Voice quality is one of the many areas that speech pathologists can support you. This includes helping people who have difficulties with the quality, loudness, or pitch of their voice.

When someone has significant and persistent difficulties with their vocal quality, they are described as having a ‘voice disorder’.

Why might someone have a voice disorder?

There are three critical things involved in making a good quality voice. Your breathing, your ‘voice box’ and your mouth. These three things have to work well together in order to produce a clear and healthy quality.

The voice box or ‘vocal tract’ in your throat is a very sensitive system and small changes to different parts of it can make a big difference to the quality/pitch/loudness of the voice.

For example, a little bit of increased tension in your neck or throat can alter the way that your vocal folds (cords) vibrate, creating a different rough or raspy sound, or a gap between your vocal cords can make your voice sound breathy.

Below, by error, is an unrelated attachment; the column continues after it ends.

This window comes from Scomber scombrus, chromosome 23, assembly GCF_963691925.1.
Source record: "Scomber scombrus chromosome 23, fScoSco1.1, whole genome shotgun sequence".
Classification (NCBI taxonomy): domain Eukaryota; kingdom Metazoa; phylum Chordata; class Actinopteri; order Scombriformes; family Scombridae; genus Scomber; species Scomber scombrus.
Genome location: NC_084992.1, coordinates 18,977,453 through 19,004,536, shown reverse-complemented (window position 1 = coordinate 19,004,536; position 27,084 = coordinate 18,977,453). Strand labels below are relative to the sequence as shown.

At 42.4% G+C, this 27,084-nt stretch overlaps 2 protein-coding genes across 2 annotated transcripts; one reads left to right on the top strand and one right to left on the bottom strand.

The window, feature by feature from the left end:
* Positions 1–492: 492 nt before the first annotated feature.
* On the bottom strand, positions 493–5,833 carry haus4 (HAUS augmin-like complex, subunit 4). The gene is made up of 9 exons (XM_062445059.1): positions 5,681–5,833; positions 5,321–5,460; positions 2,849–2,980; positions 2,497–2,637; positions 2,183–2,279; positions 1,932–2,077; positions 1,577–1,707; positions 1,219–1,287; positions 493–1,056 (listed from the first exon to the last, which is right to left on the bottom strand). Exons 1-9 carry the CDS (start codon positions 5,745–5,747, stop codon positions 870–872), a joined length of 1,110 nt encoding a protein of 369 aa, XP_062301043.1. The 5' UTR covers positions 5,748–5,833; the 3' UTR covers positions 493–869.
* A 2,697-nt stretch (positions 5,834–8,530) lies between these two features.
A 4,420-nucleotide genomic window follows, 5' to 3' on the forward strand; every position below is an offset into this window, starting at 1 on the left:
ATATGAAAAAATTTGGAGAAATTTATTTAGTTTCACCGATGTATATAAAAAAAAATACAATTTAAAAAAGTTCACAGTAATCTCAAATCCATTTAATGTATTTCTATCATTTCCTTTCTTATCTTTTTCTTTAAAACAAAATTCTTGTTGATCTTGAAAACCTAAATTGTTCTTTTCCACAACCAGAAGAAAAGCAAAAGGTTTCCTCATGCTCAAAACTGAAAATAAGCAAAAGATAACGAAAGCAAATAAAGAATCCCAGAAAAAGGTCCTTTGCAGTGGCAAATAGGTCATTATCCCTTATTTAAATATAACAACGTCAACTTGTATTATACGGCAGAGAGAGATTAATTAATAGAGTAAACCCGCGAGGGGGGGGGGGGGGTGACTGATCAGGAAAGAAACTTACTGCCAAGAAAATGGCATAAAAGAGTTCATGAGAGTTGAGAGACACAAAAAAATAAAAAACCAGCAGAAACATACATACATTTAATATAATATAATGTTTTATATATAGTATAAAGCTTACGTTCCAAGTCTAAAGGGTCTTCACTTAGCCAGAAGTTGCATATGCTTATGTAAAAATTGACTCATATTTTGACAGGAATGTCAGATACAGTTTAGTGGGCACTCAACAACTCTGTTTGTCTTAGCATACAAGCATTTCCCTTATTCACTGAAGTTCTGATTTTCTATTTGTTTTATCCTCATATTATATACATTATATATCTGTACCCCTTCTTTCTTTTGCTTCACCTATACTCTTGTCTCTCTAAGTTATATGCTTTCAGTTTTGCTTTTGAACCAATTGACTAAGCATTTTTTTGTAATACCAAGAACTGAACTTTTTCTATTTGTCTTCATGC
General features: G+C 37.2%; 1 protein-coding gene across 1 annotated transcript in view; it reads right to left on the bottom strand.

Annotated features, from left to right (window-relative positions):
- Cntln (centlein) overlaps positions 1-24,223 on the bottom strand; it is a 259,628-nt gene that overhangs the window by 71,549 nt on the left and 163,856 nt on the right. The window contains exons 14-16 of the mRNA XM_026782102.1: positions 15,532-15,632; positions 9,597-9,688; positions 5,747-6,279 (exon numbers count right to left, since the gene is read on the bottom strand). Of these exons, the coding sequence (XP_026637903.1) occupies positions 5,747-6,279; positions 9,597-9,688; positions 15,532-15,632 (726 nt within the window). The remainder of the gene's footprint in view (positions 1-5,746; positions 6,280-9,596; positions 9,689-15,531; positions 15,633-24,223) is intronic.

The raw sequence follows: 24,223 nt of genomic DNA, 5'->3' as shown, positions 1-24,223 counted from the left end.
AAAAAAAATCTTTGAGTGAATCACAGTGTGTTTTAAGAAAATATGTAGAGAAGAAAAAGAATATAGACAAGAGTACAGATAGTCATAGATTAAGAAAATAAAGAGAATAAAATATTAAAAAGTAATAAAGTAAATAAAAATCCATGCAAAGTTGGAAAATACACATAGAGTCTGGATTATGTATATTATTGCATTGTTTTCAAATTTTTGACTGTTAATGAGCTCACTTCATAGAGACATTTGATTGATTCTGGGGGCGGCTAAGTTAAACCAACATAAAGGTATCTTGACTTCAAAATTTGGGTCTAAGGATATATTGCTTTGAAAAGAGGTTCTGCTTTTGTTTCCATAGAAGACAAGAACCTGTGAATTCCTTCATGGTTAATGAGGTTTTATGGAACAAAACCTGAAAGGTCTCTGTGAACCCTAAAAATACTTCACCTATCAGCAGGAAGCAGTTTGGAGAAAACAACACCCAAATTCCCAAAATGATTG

Why might someone have these difficulties?

One common reason for poor vocal quality is overuse of the voice. This is common for teachers, presenters, referees, nurses, and other heavy voice users.

Another reason for voice changes is poor vocal hygiene. Vocal hygiene refers to looking after the parts of your voice that can commonly become fatigued. For example, drinking water and giving your voice a rest can make a significant difference in how well your voice can recover.

Damage to the vocal folds or the nerves that supply them can also lead to voice changes. This can occur following trauma to the neck, inhalation of fumes or gas, or after intubation during surgery.

Individuals with Parkinson’s Disease also often have difficulties with voice loudness and clarity due to some difficulty coordinating all of the components of making a good voice.

What does therapy involve?

Therapy can involve a range of different techniques, exercises and strategies which aim to address the specific difficulty causing the changed vocal quality. Vocal hygiene strategies are also critical to improving vocal quality. There is also a program called LSVT that has been specifically developed to target the vocal quality of individuals with Parkinson’s Disease. Many of the clinicians at Hanrahan Health have undertaken this special training.

If you are concerned about your voice or the voice of a loved one, please don’t hesitate to reach out to Hanrahan Health via phone on (02) 4862 5063 or via email on admin@hanrahanhealth.com.au.